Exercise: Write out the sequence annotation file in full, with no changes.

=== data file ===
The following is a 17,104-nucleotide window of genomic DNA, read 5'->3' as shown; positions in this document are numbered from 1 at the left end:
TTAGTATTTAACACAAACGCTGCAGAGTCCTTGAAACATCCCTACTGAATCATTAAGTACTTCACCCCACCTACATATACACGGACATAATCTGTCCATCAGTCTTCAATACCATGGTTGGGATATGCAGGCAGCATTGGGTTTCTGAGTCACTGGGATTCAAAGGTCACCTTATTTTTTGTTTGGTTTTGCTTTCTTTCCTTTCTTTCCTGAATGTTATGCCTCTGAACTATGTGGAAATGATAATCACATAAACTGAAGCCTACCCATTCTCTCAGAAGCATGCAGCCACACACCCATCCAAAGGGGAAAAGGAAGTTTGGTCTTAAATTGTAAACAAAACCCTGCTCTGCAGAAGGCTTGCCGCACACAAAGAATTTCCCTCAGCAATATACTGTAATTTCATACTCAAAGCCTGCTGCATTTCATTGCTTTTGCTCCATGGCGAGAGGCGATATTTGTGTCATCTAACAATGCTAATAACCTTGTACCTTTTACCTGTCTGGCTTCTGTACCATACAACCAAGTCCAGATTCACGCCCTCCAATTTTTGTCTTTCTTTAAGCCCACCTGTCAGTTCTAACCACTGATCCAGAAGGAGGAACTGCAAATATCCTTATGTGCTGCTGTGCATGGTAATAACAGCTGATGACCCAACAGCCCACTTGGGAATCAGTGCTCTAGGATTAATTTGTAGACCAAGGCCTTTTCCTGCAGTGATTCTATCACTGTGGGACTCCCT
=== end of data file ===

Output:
The following is a 17,104-nucleotide window of genomic DNA, read 5'->3' as shown; positions in this document are numbered from 1 at the left end:
TTAGTATTTAACACAAACGCTGCAGAGTCCTTGAAACATCCCTACTGAATCATTAAGTACTTCACCCCACCTACATATACACGGACATAATCTGTCCATCAGTCTTCAATACCATGGTTGGGATATGCAGGCAGCATTGGGTTTCTGAGTCACTGGGATTCAAAGGTCACCTTATTTTTTGTTTGGTTTTGCTTTCTTTCCTTTCTTTCCTGAATGTTATGCCTCTGAACTATGTGGAAATGATAATCACATAAACTGAAGCCTACCCATTCTCTCAGAAGCATGCAGCCACACACCCATCCAAAGGGGAAAAGGAAGTTTGGTCTTAAATTGTAAACAAAACCCTGCTCTGCAGAAGGCTTGCCGCACACAAAGAATTTCCCTCAGCAATATACTGTAATTTCATACTCAAAGCCTGCTGCATTTCATTGCTTTTGCTCCATGGCGAGAGGCGATATTTGTGTCATCTAACAATGCTAATAACCTTGTACCTTTTACCTGTCTGGCTTCTGTACCATACAACCAAGTCCAGATTCACGCCCTCCAATTTTTGTCTTTCTTTAAGCCCACCTGTCAGTTCTAACCACTGATCCAGAAGGAGGAACTGCAAATATCCTTATGTGCTGCTGTGCATGGTAATAACAGCTGATGACCCAACAGCCCACTTGGGAATCAGTGCTCTAGGATTAATTTGTAGACCAAGGCCTTTTCCTGCAGTGATTCTATCACTGTGGGACTCCCT